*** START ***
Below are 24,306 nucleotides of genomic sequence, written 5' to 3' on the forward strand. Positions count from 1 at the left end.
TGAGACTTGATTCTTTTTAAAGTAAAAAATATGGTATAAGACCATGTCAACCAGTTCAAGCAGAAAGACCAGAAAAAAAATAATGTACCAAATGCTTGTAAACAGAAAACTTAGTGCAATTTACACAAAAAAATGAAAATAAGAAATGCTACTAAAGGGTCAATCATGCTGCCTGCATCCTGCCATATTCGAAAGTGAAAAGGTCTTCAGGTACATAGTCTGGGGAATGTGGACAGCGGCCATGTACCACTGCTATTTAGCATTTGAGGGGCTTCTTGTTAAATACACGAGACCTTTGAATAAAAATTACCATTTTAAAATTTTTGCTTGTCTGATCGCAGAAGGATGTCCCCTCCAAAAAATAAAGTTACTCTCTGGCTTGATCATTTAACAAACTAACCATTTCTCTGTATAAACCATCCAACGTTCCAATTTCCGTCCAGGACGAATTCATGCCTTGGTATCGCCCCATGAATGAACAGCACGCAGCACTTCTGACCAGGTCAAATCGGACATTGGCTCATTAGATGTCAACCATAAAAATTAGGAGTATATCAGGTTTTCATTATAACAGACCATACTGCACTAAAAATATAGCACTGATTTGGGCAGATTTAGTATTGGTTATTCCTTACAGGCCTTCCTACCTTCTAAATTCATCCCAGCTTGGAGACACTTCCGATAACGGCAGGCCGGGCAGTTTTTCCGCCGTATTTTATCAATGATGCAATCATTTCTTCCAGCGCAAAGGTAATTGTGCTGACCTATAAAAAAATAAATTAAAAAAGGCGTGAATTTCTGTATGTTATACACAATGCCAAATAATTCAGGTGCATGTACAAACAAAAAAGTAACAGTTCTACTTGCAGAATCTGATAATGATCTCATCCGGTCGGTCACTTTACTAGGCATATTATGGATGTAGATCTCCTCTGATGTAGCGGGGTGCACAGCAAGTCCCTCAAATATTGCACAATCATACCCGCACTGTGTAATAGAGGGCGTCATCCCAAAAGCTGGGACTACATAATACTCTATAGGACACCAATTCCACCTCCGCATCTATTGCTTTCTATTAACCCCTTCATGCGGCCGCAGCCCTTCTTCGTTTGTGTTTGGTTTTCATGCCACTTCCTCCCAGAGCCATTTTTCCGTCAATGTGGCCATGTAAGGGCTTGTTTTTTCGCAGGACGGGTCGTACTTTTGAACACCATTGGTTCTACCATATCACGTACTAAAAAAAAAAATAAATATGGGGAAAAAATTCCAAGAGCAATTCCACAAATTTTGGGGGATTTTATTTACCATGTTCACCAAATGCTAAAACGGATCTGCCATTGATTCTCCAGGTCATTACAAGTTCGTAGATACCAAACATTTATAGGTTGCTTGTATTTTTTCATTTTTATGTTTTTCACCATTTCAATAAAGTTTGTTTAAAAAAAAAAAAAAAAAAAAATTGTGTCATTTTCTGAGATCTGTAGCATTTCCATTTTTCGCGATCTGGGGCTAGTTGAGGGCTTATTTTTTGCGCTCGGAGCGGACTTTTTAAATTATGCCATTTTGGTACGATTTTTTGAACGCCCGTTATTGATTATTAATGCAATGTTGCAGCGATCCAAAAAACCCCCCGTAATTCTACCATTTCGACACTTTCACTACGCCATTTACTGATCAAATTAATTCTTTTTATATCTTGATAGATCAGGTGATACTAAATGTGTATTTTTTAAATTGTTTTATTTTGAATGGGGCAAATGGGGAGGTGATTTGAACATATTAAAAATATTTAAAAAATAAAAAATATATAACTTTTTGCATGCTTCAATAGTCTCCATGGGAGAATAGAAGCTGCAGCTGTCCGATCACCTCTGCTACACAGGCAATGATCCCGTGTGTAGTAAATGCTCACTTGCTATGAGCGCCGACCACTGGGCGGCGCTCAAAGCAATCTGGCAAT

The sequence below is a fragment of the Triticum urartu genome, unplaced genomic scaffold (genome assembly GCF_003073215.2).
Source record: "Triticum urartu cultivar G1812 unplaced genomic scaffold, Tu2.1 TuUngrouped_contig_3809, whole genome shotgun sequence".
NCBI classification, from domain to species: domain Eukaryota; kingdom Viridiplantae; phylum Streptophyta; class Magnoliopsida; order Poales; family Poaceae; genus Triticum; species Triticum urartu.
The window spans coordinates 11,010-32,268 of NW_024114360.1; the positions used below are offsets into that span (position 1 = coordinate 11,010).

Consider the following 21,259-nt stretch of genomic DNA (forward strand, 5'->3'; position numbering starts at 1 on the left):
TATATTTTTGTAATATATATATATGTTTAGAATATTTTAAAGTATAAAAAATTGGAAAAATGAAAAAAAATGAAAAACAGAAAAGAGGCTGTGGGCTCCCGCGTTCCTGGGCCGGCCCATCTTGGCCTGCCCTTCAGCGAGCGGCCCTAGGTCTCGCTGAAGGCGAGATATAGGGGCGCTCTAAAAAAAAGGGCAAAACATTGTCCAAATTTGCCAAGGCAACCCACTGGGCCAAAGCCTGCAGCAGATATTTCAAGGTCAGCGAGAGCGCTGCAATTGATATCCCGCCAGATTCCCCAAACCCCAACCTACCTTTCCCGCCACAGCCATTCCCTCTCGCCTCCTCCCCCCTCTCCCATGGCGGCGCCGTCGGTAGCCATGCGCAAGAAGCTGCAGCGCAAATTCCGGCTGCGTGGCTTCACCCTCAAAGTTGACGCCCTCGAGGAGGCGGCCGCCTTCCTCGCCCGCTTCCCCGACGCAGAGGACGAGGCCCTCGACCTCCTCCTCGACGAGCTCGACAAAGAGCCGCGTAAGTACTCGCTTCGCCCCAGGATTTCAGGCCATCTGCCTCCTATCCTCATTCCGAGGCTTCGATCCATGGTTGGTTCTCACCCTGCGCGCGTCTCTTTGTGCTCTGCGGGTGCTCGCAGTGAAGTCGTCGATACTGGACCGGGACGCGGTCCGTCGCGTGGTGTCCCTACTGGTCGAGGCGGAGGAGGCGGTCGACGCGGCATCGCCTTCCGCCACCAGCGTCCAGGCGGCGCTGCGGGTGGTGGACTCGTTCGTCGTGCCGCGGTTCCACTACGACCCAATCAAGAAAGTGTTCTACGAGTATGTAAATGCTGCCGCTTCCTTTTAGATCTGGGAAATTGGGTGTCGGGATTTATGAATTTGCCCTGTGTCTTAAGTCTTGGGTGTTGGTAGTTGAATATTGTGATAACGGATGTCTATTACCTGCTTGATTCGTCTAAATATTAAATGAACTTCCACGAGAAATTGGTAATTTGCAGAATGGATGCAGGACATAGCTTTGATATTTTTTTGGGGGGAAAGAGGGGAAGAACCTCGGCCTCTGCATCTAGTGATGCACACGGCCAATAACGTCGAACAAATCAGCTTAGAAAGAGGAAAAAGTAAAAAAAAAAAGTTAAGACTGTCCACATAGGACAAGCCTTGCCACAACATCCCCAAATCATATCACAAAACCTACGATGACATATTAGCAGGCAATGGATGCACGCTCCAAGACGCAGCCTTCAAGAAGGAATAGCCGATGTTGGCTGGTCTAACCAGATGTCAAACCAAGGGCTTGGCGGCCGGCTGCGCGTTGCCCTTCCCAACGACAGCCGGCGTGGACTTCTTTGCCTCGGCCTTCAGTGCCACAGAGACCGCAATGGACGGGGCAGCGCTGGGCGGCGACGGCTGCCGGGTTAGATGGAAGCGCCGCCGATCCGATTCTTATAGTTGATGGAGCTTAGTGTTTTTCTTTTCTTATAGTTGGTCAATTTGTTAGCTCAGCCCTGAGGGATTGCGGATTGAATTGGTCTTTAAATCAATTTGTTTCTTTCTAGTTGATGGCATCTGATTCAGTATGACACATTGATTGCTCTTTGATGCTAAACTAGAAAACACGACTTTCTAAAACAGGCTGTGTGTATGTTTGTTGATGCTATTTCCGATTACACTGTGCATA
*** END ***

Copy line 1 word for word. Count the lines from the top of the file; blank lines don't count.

Below are 24,306 nucleotides of genomic sequence, written 5' to 3' on the forward strand. Positions count from 1 at the left end.